AMP-activated protein kinase (AMPK) activity negatively regulates chondrogenic differentiation

Kenjiro Bandow, Joji Kusuyama, Kyoko Kakimoto, Tomokazu Ohnishi, Tetsuya Matsuguchi

Research output: Contribution to journalArticlepeer-review

23 Citations (Scopus)


Chondrocytes are derived from mesenchymal stem cells, and play an important role in cartilage formation. Sex determining region Y box (Sox) family transcription factors are essential for chondrogenic differentiation, whereas the intracellular signal pathways of Sox activation have not been clearly elucidated. AMP-activated protein kinase (AMPK) is a serine-threonine kinase generally regarded as a key regulator of cellular energy homeostasis. It is known that the catalytic alpha subunit of AMPK is activated by upstream AMPK kinases (AMPKKs) including liver kinase B1 (LKB1). We have previously reported that AMPK is a negative regulator of osteoblastic differentiation. Here, we have explored the role of AMPK in chondrogenic differentiation using in vitro culture models. The phosphorylation level of the catalytic AMPK alpha subunit significantly decreased during chondrogenic differentiation of primary chondrocyte precursors as well as ATDC-5, a well-characterized chondrogenic cell line. Treatment with metformin, an activator of AMPK, significantly reduced cartilage matrix formation and inhibited gene expression of sox6, sox9, col2a1 and aggrecan core protein (acp). Thus, chondrocyte differentiation is functionally associated with decreased AMPK activity.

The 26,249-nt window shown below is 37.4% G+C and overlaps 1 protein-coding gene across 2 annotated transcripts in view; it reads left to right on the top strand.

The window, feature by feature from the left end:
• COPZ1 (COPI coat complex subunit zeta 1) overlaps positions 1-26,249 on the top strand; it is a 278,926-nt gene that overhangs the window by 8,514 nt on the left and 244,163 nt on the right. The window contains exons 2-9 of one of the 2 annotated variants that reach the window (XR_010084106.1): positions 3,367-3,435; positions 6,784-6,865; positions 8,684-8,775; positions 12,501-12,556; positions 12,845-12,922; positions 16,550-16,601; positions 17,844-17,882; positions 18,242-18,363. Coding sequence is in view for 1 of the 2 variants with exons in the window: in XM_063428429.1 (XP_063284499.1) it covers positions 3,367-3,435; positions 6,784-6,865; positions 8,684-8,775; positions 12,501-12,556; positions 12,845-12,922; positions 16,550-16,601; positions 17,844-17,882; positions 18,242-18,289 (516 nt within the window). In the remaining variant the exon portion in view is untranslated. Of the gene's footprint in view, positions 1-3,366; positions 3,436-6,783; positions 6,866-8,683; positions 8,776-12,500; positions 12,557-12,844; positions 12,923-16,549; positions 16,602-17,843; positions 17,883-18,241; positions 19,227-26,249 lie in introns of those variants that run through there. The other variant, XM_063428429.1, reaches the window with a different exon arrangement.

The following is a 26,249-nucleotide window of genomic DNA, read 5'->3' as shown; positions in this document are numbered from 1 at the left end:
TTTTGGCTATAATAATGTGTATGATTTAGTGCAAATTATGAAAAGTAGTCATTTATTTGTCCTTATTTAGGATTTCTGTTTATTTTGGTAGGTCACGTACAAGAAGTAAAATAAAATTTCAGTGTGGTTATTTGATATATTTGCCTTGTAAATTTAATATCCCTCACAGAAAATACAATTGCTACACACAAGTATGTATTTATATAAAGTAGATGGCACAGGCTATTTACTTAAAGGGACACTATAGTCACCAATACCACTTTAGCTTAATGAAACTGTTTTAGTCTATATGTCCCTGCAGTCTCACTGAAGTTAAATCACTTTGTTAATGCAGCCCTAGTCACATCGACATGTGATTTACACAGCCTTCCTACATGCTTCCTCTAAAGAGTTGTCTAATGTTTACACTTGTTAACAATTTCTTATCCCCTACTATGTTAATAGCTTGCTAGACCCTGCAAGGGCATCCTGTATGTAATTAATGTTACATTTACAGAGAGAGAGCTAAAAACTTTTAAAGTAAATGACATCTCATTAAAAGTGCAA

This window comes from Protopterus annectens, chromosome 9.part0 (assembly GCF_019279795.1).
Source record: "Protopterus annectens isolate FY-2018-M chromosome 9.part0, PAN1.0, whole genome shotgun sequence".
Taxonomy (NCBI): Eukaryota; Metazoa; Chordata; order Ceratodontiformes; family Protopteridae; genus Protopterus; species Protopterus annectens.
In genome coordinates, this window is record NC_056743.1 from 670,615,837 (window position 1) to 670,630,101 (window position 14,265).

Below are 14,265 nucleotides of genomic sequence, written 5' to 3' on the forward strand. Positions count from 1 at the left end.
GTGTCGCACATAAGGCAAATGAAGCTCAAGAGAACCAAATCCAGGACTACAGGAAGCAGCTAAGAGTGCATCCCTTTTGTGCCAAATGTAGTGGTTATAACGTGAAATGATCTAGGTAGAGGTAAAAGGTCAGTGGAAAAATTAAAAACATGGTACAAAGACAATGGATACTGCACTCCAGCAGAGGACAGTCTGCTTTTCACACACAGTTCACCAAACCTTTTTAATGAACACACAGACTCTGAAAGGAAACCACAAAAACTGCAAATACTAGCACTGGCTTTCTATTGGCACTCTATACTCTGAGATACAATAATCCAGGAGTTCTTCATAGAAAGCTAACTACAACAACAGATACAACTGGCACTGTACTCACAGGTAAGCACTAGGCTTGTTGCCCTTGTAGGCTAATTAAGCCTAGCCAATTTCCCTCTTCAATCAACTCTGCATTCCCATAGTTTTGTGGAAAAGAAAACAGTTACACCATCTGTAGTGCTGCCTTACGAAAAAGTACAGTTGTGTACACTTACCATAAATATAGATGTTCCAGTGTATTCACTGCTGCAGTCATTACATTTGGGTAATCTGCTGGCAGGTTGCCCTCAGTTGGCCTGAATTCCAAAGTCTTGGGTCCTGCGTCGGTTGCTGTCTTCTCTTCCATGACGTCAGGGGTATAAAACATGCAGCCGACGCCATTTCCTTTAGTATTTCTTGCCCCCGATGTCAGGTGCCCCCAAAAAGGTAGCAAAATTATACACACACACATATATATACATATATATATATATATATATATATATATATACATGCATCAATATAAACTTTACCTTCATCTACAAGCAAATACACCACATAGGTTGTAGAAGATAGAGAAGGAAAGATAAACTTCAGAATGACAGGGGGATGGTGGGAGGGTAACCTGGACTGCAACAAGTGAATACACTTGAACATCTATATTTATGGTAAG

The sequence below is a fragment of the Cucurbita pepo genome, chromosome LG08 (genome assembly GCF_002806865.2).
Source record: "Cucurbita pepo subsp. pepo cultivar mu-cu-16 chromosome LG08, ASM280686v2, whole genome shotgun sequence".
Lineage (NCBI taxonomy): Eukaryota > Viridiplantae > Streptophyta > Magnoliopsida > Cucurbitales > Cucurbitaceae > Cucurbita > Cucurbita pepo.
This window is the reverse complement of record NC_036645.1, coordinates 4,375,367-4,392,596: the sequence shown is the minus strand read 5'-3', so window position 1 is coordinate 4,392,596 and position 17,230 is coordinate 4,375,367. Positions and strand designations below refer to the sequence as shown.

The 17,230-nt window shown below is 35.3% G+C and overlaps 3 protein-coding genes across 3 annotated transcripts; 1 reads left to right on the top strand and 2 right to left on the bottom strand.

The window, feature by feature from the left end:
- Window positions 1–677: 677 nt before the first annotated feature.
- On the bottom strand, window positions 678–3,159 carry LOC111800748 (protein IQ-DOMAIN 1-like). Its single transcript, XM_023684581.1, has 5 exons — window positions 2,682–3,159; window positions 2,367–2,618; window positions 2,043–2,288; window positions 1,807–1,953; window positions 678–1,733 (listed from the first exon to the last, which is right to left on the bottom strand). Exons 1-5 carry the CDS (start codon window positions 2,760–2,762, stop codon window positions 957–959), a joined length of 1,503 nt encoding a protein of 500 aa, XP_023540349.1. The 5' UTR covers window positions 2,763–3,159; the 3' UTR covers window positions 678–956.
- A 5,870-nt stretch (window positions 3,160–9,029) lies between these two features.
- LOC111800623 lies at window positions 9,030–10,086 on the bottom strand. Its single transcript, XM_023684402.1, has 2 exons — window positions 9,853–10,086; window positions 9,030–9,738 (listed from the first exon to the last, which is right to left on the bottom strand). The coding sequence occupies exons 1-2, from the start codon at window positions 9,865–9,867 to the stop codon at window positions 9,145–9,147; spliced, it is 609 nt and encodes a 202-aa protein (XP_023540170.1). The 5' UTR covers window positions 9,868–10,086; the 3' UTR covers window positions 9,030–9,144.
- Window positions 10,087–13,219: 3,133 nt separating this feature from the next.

Original languageEnglish
Pages (from-to)125-133
Number of pages9
Publication statusPublished - 2015 May 1
Externally publishedYes


  • AMPK
  • Chondrocyte
  • Egr-1
  • Metformin
  • Sox9

ASJC Scopus subject areas

  • Endocrinology, Diabetes and Metabolism
  • Physiology
  • Histology


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